Britain

Miss Muriel Matters
Robert Wainwright
ABC Books, 2017
376 pages

In 1909, Muriel Matters planned to rain on the parade of King Edward VII to the ceremonial opening of parliament. She aimed to drop a shower of “Votes for Women” leaflets on his head from a chartered air balloon trailing streamers in the white, gold and green of the Women’s Freedom League (WFL).

The strike at two branches of McDonald’s in Britain was “just the start”, Labour’s shadow chancellor John McDonnell said on September 4. Speaking at a rally outside Parliament the day before, the shadow chancellor hailed the striking workers as an “absolute inspiration”.

Workers at the burger giant’s restaurants in Cambridge and Crayford, south-east London, downed aprons in protest at the harassment of workers and the victimisation of union members.

Nathan is a young London-based activist who has joined the British Labour Party as a supporter of the platform of socialist leader Jeremy Corbyn. A student who is part of the National Campaign Against Fees and Cuts and a member of Socialist Resistance, Roberts was recently in Australia for the Radical Ideas conference in Melbourne organised by Resistance: Young Socialist Alliance over August 18-20.

In his September 2 article “Responding on Sanders and reforming the Democrats”, Barry Sheppard fundamentally mischaracterises the position I outlined in “Socialists and Bernie Sanders”. I specifically did not argue in favour of the far left in the US trying to “reform” the Democratic Party.

The Seasons in Quincy: Four Portraits of John Berger portrays British Marxist cultural commentator John Berger over a period of five years.

Berger was a well-known figure on 1960s British TV, explaining and democratising art theory. He rocketed to international fame with his early 1970s book Ways of Seeing. Combining it with an accompanying TV series, he articulated a dialectical and demystifying approach to art.

I know exactly where I was on August 9, 2007. It was a hot summer’s day — “debtonation day”.

Bankers all over the world had lost their collective nerve and refused to lend to each other. The globally synchronised financial system froze, and began its descent into sustained failure. It then took more than a year, and Lehman Brothers’ collapse, before the world understood the gravity of the crisis.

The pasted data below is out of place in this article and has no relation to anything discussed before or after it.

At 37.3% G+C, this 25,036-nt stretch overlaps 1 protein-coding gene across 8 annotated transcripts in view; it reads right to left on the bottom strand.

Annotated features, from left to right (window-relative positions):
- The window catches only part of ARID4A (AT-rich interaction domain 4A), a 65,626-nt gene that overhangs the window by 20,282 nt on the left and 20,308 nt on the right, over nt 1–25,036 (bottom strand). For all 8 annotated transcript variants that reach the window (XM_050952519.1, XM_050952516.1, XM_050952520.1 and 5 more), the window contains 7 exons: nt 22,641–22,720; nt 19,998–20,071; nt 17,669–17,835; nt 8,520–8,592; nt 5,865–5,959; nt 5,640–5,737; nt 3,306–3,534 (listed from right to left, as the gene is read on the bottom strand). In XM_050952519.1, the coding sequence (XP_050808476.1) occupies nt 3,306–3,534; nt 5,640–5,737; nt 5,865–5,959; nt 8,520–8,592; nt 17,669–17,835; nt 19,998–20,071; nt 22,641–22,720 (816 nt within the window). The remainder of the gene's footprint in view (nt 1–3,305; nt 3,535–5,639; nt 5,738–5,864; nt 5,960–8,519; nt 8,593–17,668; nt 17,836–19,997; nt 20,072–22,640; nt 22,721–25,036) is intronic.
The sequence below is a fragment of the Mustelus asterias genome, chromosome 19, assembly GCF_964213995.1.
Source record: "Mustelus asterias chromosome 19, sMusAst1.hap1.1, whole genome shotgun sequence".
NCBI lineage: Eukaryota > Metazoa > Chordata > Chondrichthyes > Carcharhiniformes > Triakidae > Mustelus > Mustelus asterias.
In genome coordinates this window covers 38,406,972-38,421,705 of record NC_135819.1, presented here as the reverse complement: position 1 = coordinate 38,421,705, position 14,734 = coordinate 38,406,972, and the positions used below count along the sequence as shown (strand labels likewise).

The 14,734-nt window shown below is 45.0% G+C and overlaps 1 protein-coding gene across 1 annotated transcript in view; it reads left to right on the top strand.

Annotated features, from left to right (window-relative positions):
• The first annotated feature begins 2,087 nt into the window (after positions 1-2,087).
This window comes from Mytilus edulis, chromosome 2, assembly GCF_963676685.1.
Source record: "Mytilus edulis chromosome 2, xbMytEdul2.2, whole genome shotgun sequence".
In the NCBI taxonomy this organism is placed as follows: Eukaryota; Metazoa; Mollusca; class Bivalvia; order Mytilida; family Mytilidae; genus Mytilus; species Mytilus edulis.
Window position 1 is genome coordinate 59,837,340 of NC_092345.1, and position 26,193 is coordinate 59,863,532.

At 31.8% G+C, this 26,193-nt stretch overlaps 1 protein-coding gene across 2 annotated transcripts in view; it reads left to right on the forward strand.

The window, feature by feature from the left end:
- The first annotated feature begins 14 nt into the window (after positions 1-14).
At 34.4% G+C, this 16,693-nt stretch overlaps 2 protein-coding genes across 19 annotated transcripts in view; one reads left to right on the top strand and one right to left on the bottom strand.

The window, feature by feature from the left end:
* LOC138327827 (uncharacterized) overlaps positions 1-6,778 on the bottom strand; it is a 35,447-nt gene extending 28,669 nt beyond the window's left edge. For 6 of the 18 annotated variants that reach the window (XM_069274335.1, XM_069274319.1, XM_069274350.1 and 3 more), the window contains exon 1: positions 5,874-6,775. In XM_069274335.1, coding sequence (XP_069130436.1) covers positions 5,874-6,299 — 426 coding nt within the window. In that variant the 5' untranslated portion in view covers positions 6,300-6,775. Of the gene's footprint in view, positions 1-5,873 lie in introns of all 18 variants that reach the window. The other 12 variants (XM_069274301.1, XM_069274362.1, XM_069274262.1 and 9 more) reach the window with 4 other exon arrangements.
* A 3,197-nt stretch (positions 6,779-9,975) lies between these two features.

Ten years on, that slow-motion crisis, a prolonged period of disinflation, noflation and deflation, is still playing out.

Britain Labour opposition leader Jeremy Corbyn, has said he is saddened by the violence and loss of life in Venezuela, “either of those on the streets or of the security forces who have been attacked by those on the streets”.

“Violence is not going to solve the issues,” Corbyn told the media, at the end of a local party meeting in the southern English town of Crawley. He said there has to be dialogue and a process that respects Venezuela's institutions, including the independence of the judiciary.

In June 1940, Winston Churchill described the German rout of the French, Belgian and British armies and the seaborne evacuation of 338,000 troops from Dunkirk in northern France as a “colossal military disaster”.

For a nation whose national identity is intimately bound up with victory and conquest, it is paradoxical that the retreat from Dunkirk has become such an important part of British mythology.

Nuclear weapons are in the news again, for all the wrong reasons. But the adoption of a new United Nations treaty could kickstart a re-energised effort to abolish these expensive, dangerous and immoral weapons.

On July 7, the UN General Assembly adopted the Treaty on the Prohibition of Nuclear Weapons, commonly known as the nuclear ban treaty. It was voted in by 122 countries, with only one country voting against.

However, all nine nuclear weapon states, and most nuclear umbrella states, failed to attend the treaty negotiations and boycotted the vote.

Disparaged and smeared by the Labour Party machine and corporate media for almost two years, Momentum — a grassroots group of Labour members committed to the socialist politics of Labour leader Jeremy Corbyn — came out fighting during the campaign for the June 8 general elections.

Spurred on by a sense of idealism, this campaign came close to sweeping Labour into government on the most transformative manifesto for a generation.

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